eHCDR3 or LCDR3 amino acid sequences according to IMGT with bold characters indicating non-identical residues among members of the same subset (excluding CLL 014).

fGenBank accession numbers for IGH and IGL nucleotide sequences.

Intracellular Immunostaining of HEp-2 Cells

HEp-2 cell-coated slides (INOVA Diagnostics Inc., San Diego, CA, USA) were incubated for 1 h at 4° C with CLL mAbs (2–200 Mg/mL) followed by FITC-conjugated goat anti-human IgG, 1 h at room temperature. Slides were mounted and visualized with an Axiovert 200M inverted microscope (Zeiss, Thornwood, NY, USA) and analyzed with AxioVision version 4.5 software (Zeiss), or with an Olympus FluoView 300 confocal microscope (Olympus America Inc., Center Valley, PA, USA).

Binding of CLL mAbs to Healthy and Apoptotic Cell Surfaces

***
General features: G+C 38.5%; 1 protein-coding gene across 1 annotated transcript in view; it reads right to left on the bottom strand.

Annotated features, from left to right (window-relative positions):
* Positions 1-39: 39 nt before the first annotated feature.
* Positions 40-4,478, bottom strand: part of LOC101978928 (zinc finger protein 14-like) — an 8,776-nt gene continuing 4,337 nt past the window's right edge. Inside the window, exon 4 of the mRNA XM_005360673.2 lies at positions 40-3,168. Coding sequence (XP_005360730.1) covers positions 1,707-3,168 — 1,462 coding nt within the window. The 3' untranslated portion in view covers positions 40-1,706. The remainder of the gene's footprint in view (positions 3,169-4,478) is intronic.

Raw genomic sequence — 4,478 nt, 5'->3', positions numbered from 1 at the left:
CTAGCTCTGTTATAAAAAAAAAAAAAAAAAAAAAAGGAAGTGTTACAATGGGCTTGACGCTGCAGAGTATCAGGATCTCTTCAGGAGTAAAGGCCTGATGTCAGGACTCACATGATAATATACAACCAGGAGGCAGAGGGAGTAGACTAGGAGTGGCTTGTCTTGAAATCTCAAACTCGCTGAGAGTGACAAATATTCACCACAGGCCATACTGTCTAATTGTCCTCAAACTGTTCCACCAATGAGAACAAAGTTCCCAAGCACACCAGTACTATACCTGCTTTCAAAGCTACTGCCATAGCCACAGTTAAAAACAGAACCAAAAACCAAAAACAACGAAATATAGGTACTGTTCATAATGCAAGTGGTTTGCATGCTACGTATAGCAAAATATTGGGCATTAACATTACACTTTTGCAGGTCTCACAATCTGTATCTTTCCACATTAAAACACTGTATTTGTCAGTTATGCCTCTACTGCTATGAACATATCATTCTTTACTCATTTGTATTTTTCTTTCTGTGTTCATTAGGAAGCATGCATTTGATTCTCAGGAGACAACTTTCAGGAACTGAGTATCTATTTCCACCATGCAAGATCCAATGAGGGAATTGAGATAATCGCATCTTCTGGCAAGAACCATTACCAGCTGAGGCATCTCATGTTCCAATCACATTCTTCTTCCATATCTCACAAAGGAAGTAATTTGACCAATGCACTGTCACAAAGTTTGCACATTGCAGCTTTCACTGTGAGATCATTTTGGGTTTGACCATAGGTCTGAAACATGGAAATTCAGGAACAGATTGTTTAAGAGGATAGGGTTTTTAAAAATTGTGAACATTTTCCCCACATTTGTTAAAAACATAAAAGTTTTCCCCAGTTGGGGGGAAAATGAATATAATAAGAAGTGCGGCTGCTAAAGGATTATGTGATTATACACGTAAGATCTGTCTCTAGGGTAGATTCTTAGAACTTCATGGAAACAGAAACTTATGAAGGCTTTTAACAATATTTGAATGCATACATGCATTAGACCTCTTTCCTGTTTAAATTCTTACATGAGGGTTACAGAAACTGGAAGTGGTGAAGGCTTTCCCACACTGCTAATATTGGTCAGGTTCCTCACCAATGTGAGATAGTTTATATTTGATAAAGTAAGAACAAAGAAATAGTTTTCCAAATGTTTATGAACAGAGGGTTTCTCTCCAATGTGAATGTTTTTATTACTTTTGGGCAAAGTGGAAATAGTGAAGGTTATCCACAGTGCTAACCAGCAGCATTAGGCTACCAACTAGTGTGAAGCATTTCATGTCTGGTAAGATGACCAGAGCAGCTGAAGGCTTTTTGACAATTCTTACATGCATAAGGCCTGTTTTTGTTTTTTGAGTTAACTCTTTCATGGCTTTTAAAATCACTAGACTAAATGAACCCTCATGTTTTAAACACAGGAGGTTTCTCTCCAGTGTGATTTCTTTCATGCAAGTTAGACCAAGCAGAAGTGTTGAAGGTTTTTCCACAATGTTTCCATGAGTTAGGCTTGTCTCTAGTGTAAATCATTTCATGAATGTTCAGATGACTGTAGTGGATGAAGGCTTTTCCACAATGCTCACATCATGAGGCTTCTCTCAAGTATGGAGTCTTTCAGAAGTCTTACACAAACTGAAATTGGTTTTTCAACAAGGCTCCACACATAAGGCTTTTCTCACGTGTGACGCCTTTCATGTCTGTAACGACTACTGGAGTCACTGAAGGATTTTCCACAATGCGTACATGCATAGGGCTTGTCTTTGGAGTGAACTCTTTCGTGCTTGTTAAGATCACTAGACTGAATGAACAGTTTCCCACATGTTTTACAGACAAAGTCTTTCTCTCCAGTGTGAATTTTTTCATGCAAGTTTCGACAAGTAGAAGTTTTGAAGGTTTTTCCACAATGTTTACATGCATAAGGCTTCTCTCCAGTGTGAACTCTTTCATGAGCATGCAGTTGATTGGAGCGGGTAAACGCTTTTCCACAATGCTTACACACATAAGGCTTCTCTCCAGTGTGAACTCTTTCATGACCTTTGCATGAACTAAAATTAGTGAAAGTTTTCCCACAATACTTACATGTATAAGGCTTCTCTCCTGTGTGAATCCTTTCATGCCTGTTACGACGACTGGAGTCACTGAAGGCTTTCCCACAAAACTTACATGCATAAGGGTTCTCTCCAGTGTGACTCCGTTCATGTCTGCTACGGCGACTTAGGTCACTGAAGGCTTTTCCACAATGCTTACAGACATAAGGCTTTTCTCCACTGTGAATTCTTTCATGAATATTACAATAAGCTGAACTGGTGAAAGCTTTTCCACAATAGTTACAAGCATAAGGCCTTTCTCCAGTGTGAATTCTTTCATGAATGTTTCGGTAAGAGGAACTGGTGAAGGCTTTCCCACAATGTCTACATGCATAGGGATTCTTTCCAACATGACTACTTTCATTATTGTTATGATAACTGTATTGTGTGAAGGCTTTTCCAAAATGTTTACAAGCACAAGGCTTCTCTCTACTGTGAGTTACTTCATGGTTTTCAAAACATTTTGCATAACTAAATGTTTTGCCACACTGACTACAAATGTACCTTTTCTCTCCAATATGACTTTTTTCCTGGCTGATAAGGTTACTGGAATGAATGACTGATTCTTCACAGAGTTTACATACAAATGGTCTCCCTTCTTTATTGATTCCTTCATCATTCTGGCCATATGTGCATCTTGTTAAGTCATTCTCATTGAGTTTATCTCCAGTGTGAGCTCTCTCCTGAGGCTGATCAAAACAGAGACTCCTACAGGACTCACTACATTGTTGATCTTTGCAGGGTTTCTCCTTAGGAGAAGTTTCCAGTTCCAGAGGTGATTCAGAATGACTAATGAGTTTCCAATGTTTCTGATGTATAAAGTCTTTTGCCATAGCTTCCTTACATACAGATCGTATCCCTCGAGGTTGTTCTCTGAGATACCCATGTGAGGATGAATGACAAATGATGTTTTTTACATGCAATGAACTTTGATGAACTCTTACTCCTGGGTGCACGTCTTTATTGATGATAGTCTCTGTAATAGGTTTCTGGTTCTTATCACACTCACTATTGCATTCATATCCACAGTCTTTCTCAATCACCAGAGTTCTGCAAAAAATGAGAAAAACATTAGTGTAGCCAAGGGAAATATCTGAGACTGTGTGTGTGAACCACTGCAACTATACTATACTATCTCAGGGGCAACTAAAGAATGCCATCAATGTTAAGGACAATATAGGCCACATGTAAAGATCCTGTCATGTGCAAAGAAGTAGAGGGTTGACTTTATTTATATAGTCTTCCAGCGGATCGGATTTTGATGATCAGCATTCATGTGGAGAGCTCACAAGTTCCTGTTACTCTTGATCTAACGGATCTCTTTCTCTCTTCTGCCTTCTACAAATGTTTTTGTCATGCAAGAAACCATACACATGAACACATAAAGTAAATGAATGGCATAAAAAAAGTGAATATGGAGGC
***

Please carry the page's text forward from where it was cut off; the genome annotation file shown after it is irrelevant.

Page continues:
Flow cytometry. Fifteen h after induction of apoptosis (y-irradiation, 4000–5000R), 2.5 × 105 human T (Jurkat) or B (RAMOS) cells were incubated with CLL mAbs (50 Mg/mL) for 1 h at 4° C, followed by either FITC-conjugated F(ab′)2 goat antihuman IgG (Southern Biotech, Birmingham, AL, USA) or FITC-conjugated mouse anti-human IgG (BD Pharmingen, San Jose, CA, USA). Samples then were exposed to Annexin V-PE and 7-AAD per vendor protocol (BD Pharmingen). In competition assays, CLL mAbs were incubated overnight at 4° C with MDA-BSA (25-100 Mg/mL) before processing cells as above. Data were acquired using a FACS Calibur flow cytometer (Becton Dickinson Immunocytometry Systems, San Jose, CA, USA) and analyzed using FlowJo software version 7.2.4 (Tree Star Inc, Ashland, OR, USA).